|Invading Aurelia aurita has established scyphistoma populations in the Caspian Sea|Korsun, S.; Fahrni, J.F.; Pawlowski, J. (2012). Invading Aurelia aurita has established scyphistoma populations in the Caspian Sea. Mar. Biol. (Berl.) 159(5): 1061-1069. hdl.handle.net/10.1007/s00227-012-1886-9
In: Marine Biology. Springer: Heidelberg; Berlin. ISSN 0025-3162, more
|Authors|| || Top |
- Korsun, S.
- Fahrni, J.F.
- Pawlowski, J.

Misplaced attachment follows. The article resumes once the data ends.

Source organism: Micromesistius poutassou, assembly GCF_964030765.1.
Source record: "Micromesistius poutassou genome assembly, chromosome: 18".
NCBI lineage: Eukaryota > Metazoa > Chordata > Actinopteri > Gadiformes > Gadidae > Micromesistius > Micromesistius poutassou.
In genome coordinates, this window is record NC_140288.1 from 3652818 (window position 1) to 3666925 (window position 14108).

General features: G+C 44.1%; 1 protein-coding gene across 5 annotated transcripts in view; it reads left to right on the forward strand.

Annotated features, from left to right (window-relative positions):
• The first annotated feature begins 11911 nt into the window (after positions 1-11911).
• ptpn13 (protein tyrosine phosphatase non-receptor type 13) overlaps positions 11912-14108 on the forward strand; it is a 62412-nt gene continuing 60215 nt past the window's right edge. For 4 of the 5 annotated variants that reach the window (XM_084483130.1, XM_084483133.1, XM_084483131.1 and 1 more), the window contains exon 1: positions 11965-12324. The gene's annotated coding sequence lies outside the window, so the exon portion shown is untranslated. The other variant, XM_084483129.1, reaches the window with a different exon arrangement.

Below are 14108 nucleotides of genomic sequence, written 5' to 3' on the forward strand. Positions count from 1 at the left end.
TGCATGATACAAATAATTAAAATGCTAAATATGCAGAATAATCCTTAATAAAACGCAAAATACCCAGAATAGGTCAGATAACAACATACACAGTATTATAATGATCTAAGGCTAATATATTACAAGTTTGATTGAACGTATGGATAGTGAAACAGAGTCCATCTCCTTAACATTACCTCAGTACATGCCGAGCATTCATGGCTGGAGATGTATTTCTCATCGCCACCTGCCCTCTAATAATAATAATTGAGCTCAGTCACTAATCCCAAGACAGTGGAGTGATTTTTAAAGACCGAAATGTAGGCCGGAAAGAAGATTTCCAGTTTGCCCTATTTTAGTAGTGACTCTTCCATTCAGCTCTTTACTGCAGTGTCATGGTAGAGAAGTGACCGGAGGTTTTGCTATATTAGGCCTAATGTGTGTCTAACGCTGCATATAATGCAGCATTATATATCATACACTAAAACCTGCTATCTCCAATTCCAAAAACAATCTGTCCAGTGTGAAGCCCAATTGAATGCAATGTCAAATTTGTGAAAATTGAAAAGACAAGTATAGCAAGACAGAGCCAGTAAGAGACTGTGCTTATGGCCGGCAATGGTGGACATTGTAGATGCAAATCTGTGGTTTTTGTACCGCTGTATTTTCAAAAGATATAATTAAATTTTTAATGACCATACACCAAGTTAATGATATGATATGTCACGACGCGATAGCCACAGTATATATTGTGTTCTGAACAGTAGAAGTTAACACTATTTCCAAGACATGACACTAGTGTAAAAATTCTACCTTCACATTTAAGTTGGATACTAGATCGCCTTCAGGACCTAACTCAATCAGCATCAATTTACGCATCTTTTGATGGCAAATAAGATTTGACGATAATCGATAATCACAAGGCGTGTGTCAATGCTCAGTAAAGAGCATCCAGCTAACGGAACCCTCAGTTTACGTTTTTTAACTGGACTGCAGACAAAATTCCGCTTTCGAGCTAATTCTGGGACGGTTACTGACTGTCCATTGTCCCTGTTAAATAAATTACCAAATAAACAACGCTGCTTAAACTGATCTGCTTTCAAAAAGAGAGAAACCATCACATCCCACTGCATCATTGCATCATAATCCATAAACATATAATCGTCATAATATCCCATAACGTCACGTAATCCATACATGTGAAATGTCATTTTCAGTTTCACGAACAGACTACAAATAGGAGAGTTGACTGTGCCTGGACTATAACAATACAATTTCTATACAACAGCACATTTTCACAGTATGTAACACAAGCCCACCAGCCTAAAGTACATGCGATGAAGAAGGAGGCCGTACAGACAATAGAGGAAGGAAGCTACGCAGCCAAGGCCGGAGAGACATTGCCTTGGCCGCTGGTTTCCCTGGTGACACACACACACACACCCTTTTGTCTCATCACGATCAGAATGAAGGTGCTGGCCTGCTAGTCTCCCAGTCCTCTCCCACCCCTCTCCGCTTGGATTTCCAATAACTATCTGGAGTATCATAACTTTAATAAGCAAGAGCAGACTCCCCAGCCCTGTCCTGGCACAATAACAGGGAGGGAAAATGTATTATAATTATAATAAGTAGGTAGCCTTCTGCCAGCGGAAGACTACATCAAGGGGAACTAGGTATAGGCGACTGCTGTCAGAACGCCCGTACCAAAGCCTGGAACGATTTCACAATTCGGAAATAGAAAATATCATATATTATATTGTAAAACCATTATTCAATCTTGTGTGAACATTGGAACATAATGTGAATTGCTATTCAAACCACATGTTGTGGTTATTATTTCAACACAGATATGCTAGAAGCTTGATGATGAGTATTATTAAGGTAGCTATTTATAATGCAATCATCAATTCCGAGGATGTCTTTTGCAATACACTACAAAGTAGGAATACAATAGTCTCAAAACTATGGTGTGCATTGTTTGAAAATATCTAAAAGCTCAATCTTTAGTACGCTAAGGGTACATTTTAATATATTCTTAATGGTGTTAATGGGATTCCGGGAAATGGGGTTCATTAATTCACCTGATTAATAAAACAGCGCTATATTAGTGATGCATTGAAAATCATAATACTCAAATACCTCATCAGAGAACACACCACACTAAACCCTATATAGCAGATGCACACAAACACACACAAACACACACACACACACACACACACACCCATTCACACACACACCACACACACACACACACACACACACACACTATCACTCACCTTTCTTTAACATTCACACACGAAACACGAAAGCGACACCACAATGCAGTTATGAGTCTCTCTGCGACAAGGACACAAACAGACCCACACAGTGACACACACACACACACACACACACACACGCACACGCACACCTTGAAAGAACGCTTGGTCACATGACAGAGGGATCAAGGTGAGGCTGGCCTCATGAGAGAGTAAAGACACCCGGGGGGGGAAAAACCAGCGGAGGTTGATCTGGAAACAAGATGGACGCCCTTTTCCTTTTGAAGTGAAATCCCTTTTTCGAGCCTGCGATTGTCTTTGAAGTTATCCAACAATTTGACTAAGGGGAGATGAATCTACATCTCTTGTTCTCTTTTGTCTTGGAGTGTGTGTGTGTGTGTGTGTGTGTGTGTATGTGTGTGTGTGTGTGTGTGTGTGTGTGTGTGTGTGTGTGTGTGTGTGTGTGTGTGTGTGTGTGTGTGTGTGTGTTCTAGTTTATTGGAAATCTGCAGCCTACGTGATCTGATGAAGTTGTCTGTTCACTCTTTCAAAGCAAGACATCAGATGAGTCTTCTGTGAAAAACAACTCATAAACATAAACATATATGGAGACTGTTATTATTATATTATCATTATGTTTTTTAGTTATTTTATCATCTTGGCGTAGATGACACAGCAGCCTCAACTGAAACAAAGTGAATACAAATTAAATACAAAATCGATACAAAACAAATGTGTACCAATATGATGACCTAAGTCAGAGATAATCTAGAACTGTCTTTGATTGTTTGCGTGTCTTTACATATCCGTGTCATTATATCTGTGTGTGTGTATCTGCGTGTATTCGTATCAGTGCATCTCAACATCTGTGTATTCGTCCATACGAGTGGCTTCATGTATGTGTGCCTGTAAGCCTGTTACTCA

The Caspian Sea has no endemic Scyphozoa. In 1999, a mass accumulation of Aurelia medusae was recorded, indicating that sometime earlier, jellyfish had invaded the basin, but since then no scyphozoans have been reported in the Caspian. In the fall of 2008, we found scyphistomae (scyphoid polyps) during a cruise to the eastern Middle Caspian. The scyphistomae were numerous (100–10,000 ind. m-2) and occupied a depth range of 30–73 m. Genetic data (18S rDNA, ITS-1 and COI) showed that the scyphistomae belonged to the species A. aurita. The current genetic data set is insufficient to determine the source region(s) of the invasive A. aurita. It remains unclear why no moon jellies have been recorded in the Caspian in the last 10 years. Because swarming scyphomedusae are often pests, the presence of scyphistomae should be considered as a warning of a possible outbreak of A. aurita medusae in the Caspian.